March 22, 2016
WATERLOO — Adam Oates.
Hockey Hall of Famer. Five-time all-star. Seventh in all-time NHL assists.
Personal coach to your son or daughter?
What sounds like a hockey fantasy is now a reality thanks to a Waterloo-based startup called My Pro Hero.
The service allows you to connect with a roster of coaches for live one-on-one, group or team webcast sessions.
“Adam has the philosophy to coach the best players in the world,” says Steve Wicklum, who, along with Todd Bidner, founded My Pro Hero.
But the vast majority of players wouldn’t have dreamt of being able to connect with a veteran of Oates’ calibre.
Enter My Pro Hero, which got its start about two years ago at Lambton College in Sarnia and moved to the Accelerator Centre in Waterloo last fall.
“My Pro Hero is the vehicle to get that access,” Wicklum says.
Users can browse a list of coaches and make their pick based on the specific skills they want to address, then upload video of a practice session or game for the coach to analyze.
The coach then provides direct feedback in a live, interactive session conducted via laptop, tablet or smartphone.
Coaches can use a telestrator and slow-motion features to provide in-depth video analysis. Coaching sessions can also be recorded and shared for future reference.
In addition to Oates, My Pro Hero’s roster of coaches includes former NHLers Bryan Trottier, Ric Nattress, Dennis Maruk and Darren Veitch. Other coaches are drawn from the professional coaching and college, junior and international hockey ranks.
“Everybody’s got a different angle in terms of how to engage the kids,” Bidner says.
Prices vary depending on the coach, but many one-on-one sessions range from $20 to $150, Wicklum says. Sessions with higher-profile coaches cost more. A percentage of the fee goes to the business, while the majority goes to the coach.
“It just made sense to me,” Oates says of the My Pro Hero concept. “For me personally, it’s another way for me to spread my gospel.”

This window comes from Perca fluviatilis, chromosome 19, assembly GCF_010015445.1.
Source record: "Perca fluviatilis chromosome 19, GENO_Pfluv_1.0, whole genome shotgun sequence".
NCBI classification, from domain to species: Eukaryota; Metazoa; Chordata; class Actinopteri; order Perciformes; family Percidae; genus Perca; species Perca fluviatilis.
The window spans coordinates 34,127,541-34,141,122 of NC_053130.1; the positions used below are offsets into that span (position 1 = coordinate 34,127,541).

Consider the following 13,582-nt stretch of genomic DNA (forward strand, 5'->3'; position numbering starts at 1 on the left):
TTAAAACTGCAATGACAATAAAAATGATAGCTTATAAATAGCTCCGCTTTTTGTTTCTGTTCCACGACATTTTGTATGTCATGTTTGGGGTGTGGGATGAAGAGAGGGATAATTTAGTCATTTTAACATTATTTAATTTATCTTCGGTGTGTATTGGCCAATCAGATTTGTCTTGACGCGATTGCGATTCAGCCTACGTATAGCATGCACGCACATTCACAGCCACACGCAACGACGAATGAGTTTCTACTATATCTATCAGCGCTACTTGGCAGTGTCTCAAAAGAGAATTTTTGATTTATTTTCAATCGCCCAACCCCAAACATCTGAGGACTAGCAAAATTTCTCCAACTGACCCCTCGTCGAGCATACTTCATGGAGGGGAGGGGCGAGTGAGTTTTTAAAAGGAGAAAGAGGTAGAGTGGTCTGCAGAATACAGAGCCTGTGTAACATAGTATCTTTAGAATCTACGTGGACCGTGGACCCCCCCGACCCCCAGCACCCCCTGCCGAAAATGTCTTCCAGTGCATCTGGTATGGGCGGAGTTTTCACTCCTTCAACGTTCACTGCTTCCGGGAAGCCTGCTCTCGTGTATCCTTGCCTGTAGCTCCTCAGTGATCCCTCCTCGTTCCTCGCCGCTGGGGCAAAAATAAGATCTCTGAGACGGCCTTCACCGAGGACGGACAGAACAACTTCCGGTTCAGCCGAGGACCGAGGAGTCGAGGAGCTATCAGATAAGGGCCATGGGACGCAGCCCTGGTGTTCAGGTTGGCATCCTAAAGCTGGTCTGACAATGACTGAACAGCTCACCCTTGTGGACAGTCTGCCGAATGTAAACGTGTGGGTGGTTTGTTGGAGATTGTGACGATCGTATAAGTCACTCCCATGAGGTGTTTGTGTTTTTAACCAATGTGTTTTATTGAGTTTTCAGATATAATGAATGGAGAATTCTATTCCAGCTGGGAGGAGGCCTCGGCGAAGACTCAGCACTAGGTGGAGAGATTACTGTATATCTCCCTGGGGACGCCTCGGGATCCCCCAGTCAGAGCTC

After retiring as a player in 2004, Oates went on to NHL coaching stints in Tampa Bay, New Jersey and Washington.
Oates was on hand this week at the Columbia Icefields at the University of Waterloo to film a video for My Pro Hero.
He called the app “a perfect marriage,” with players learning from the best and coaches having another avenue to share their years of experience with a wider audience.
Oates says if he’d had the chance as a young player to learn from a player he admired like Darryl Sittler, “I would have lost my mind.”
Bidner and Wicklum credit the Accelerator Centre with providing essential mentorship for things such as marketing, public relations and sales.
“They’ve coached us like we’re coaching kids,” Bidner says. “We couldn’t foresee success if we hadn’t been engaged with these guys.”
My Pro Hero is geared toward players from the novice level and up, its creators said.
The program will also allow players and teams to purchase instructional videos and other features without booking a personalized session.
“We’re not trying to take away from what these kids’ (regular) coaches have taught them,” says Bidner, whose hockey career took him from a brief stint with the Washington Capitals to the British Hockey League.
“We’re just adding another tool to the tool box.”
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